Nytil urges government to enforce new textile policy
What you need to know:
Contribution. For decades, Nytil has continued to support mllions of Ugandans in employment and livelihood.
Kampala. The Southern Range Nyanza, locally known as Nytil, the leading textile manufacturer in the country, wants the government to enforce the textile policy so as to save the local industry from undue competition emanating from imported clothes, particularly the second-hand clothes.
Despite the national textile policy advocating for promotion and supporting the local textile factories, it appears little has been done by government to enforce the ideals declared in the well-articulated policy.
Statistics indicate that about 80 per cent of textile products consumed in the country are imported, with majority being mivumba - second hand clothes.
“If the textile policy is enforced, we will increase our employment. All we are asking for is a level playing field because we are here for a long term. We should be protected from cheap imported clothes. This impacts on our production,” Nytil general manager, Mr Vinay Kumar, said in an interview last week.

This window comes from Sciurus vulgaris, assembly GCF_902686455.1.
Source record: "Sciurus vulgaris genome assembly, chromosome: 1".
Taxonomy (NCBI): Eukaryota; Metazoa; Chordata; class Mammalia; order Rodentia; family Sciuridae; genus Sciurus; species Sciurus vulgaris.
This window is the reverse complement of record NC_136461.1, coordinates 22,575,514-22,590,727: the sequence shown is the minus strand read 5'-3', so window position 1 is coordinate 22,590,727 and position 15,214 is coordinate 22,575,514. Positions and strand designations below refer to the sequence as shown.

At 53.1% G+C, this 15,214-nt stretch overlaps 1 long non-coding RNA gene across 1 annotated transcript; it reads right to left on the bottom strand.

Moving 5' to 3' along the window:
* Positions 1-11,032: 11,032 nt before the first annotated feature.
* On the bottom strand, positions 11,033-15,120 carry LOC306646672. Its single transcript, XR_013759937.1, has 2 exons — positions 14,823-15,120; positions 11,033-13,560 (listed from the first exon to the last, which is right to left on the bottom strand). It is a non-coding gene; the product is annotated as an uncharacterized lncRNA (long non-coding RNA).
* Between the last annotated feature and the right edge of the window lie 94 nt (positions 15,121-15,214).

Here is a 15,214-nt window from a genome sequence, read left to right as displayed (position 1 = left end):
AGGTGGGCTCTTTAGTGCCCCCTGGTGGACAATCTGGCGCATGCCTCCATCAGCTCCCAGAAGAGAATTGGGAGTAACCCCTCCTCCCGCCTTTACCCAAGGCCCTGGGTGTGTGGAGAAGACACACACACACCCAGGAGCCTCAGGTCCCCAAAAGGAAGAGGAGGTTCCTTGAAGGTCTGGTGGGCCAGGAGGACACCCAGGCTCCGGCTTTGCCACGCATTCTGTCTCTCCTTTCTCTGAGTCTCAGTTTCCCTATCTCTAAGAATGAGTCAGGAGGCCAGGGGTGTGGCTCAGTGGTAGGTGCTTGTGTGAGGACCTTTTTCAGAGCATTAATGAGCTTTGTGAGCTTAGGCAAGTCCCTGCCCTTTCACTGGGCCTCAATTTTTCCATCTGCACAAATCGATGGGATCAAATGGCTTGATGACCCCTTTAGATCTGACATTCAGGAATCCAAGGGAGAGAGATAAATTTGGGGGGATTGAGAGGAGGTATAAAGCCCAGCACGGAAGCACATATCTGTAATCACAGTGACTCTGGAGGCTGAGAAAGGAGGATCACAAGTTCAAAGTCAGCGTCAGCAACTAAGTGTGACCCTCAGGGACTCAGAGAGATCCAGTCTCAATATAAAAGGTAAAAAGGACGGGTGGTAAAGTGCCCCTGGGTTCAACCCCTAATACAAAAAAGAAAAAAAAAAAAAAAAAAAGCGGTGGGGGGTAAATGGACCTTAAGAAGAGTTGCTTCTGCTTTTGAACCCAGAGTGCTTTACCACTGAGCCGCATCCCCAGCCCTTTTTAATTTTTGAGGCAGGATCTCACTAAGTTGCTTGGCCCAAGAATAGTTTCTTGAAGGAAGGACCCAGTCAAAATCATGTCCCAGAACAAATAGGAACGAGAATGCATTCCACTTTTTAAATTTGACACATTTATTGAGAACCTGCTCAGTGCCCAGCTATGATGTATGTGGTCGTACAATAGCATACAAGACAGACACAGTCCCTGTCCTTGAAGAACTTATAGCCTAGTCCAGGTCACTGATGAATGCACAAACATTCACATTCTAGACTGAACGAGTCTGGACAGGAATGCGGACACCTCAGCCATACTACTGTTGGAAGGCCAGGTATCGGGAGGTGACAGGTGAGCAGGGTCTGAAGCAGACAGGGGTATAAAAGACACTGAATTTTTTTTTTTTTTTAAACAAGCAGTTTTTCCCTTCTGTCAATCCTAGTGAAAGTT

He continued: “We have invested already approximately $5 million (about Shs16.7b) in our work. Approximately $2 million (about Shs6.6b) of this will be used in purchasing modern facilities before the close of the year. Actually some of this is already being shipped in.”
It also emerged that the Buy Uganda Build Uganda policy is more of a lip service. Currently, some uniforms for armed forces in the country are being imported from Asia yet Nytil has the capacity to make those uniforms here. A whole line meant for that is being rendered redundant.
Speaking earlier, Uganda Manufacturers Association manager policy and advocacy, Mr Lawrence Oketcho, said: “Engagement with government departments, agencies and ministries is under way, with a main agenda being enforcement of the aforementioned policies.”
He said: “For local industries to compete fairly, they must be protected from undue competition or else they will be crippled and that is bad news for the economy.”
Founded in 1954, Nytil is Uganda’s largest integrated textile industry, with a modernised plant, employing nearly 1500 workers majority of whom are young women.
Nytil targets a $50 million (Shs167b) turnover this year.
There is a lot of work happening at Nytil which produces fabrics such as school and other uniforms, bed sheets, T-shirts, among others. About 18,000 T-shirts are processed per day, alongside a whole variety of other products. The current management has injected about a trillion Shillings to revive the plant.